Re: [INDOLOGY] Fwd: Udānavarga verses from the Tibetan

Dan Lusthaus yogacara at
Wed Apr 24 17:28:38 UTC 2019

Dear  all,

This is only slightly off point. While the  Sanskrit version and the 
Tibetan are in accord, the Chinese poses a different verse in place of 
the weaver stanza; it is the strings of a musical instrument, not a 
piece of fabric, that are snapped.

The earliest Chinese translation of the corresponding verses is by Zhu 
Fonian in 374 CE (T 212), which  reads.

Just as stretching out and weaving together,
in order to throw the loom's shuttle through the weave,
gradually exhausts its threads,
human life is like this.

Just as a prisoner [about to] die,
will be brought through the entire town,
moving toward the street of his death,
human life is like this.

The version included on the Bibliotheca Polyglotta site (T 213), the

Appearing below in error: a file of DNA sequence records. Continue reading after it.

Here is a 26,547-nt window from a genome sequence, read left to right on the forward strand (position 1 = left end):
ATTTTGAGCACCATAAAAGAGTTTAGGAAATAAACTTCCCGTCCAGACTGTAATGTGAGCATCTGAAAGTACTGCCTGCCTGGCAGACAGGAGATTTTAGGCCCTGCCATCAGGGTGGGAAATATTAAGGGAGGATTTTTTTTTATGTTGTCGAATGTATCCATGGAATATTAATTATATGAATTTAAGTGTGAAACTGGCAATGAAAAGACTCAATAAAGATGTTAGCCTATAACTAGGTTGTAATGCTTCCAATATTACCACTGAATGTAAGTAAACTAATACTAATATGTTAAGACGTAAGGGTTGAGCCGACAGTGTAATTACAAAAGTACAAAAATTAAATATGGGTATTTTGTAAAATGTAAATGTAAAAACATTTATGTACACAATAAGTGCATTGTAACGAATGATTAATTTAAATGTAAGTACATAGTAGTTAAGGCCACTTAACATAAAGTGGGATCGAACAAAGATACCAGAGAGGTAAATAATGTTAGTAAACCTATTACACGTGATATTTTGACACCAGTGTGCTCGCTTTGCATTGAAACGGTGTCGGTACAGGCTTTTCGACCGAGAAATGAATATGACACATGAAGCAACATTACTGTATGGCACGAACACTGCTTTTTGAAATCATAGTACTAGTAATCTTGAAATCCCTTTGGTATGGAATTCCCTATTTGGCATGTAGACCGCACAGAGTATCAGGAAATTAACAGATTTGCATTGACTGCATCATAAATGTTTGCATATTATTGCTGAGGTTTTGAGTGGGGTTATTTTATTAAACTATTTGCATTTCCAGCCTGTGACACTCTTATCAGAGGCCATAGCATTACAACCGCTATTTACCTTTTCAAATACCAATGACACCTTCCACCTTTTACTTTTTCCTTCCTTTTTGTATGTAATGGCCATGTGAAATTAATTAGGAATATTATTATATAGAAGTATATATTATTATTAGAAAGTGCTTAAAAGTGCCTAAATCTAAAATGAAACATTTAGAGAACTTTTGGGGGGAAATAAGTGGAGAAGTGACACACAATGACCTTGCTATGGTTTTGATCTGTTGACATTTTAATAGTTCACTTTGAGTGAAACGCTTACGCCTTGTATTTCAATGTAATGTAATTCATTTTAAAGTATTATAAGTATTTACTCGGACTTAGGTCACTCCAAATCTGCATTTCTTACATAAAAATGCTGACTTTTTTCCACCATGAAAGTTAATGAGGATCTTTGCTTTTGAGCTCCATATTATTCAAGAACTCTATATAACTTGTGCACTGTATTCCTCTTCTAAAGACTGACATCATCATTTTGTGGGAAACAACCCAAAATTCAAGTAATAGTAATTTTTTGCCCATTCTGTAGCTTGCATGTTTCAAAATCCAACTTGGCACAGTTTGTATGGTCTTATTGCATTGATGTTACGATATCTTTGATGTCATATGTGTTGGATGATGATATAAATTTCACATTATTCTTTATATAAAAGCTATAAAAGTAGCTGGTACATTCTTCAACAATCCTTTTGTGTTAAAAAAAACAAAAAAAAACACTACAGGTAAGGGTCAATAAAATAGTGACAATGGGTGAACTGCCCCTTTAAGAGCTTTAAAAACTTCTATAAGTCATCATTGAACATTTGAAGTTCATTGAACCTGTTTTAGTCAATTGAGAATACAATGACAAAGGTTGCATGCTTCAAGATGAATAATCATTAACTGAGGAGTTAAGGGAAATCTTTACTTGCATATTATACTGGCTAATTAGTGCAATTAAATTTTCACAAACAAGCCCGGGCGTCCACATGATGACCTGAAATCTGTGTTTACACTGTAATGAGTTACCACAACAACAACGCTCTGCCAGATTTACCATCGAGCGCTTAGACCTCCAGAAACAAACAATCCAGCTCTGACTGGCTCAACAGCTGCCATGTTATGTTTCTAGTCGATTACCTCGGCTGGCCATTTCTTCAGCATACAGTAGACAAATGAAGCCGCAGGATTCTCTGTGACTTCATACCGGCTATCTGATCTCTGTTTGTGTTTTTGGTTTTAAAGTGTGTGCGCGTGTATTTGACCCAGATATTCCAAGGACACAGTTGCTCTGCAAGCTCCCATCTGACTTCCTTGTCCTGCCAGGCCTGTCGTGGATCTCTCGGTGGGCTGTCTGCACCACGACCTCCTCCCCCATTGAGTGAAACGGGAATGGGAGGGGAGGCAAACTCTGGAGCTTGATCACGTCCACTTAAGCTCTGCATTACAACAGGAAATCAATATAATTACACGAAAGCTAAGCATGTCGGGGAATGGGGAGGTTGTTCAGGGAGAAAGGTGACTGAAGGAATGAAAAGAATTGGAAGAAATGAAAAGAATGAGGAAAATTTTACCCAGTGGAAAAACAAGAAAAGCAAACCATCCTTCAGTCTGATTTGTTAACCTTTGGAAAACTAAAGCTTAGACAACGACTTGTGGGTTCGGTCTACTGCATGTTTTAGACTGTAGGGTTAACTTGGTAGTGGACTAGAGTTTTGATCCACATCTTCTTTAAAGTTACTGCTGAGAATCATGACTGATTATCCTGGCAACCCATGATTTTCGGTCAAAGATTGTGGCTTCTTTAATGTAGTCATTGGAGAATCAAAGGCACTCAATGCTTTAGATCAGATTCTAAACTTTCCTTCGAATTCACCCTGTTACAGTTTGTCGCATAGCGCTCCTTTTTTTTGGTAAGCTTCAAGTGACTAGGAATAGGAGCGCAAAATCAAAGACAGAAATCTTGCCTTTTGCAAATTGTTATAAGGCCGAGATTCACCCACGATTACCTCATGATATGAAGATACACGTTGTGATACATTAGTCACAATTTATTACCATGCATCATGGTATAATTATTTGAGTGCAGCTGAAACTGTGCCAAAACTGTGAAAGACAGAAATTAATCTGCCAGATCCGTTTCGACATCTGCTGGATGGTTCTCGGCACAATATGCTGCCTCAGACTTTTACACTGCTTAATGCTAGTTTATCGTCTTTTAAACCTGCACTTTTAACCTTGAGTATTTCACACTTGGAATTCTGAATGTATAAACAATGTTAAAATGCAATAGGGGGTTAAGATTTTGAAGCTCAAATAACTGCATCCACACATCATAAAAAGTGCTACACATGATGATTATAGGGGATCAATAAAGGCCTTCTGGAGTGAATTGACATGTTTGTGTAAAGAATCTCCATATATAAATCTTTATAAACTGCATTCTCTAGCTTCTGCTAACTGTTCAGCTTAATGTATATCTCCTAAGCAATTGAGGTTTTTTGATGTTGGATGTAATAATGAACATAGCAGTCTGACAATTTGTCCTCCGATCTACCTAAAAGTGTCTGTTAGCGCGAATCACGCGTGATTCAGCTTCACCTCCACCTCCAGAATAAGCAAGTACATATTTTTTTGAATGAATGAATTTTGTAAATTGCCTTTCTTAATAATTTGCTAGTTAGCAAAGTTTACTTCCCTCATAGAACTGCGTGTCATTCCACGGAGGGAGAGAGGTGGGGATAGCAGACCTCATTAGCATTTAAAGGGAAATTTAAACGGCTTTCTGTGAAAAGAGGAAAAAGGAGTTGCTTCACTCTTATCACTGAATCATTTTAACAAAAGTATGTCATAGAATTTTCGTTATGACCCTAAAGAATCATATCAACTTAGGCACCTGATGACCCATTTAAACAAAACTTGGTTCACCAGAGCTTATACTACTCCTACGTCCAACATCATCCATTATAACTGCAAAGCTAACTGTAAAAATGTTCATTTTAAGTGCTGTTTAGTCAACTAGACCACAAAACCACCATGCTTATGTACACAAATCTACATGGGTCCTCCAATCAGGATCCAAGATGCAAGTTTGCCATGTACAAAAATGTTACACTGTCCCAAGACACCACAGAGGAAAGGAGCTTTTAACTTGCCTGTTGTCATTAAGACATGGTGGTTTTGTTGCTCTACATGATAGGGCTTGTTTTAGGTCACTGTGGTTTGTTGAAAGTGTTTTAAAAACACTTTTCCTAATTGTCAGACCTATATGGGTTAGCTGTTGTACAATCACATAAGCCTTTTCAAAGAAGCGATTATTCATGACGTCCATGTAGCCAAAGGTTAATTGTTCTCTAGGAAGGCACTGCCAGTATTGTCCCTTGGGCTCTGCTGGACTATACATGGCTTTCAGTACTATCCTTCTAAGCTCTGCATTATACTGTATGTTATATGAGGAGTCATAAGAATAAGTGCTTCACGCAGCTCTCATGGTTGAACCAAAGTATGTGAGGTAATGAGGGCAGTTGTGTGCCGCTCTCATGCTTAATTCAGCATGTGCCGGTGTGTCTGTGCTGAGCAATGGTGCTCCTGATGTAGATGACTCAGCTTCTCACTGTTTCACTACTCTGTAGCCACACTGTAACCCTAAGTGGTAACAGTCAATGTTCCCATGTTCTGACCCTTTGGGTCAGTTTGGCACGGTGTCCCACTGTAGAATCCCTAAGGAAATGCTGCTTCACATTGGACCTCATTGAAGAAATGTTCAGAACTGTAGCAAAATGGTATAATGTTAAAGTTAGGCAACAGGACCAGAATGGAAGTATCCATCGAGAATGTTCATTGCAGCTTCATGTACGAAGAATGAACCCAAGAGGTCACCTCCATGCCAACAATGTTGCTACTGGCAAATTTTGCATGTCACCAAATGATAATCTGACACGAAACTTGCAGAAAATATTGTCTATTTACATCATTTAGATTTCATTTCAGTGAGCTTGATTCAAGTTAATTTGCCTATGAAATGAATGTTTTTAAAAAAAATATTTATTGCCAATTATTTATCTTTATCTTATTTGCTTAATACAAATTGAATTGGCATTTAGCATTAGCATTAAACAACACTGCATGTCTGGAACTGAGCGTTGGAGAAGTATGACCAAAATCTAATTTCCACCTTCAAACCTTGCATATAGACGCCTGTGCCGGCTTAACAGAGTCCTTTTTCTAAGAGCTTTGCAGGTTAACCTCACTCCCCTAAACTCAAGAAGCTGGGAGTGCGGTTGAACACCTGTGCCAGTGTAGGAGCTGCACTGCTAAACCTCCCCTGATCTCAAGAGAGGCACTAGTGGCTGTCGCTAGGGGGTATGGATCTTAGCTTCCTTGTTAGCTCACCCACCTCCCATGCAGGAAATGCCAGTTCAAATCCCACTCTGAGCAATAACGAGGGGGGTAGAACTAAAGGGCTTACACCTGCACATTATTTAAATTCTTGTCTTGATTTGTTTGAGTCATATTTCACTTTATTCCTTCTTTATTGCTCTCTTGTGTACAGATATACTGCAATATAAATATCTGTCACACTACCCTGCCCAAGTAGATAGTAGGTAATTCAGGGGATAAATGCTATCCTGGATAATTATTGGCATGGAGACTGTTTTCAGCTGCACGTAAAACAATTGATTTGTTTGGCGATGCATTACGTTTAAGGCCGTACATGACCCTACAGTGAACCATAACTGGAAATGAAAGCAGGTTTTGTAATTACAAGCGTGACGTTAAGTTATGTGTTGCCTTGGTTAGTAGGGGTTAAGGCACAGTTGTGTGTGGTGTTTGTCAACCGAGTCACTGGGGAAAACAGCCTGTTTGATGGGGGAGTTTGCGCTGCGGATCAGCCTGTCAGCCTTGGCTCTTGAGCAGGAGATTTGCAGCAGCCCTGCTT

last of several Chinese renderings, was tr. by Tian Xizai ca. 985 CE, 
fairly late for a Chinese translation. The weaving verse does not 
appear, but in its place is a musician: the strings of a musical 
instrument are severed, rather than threads:

如人彈琴瑟 具足衆妙音
絃斷無少聲 人命亦如是 11
Just as a person strumming a chin-se (Chinese "lute")
fully embodies a plethora of wondrous tones,
If the instrument's strings are cut there isn't even the tiniest of sounds.
A person's life is also like this.

如囚被繋縛 拘牽詣都市
動則向死路 壽命亦如是 12
Just as a prisoner bound in fetters
is dragged through all the town,
moving toward the street of his execution,
[a person's] life-span is also like this.

In the series of "a person's life is also like this" stanzas, regardless 
of version, there is no mention of a spider.


Dan Lusthaus

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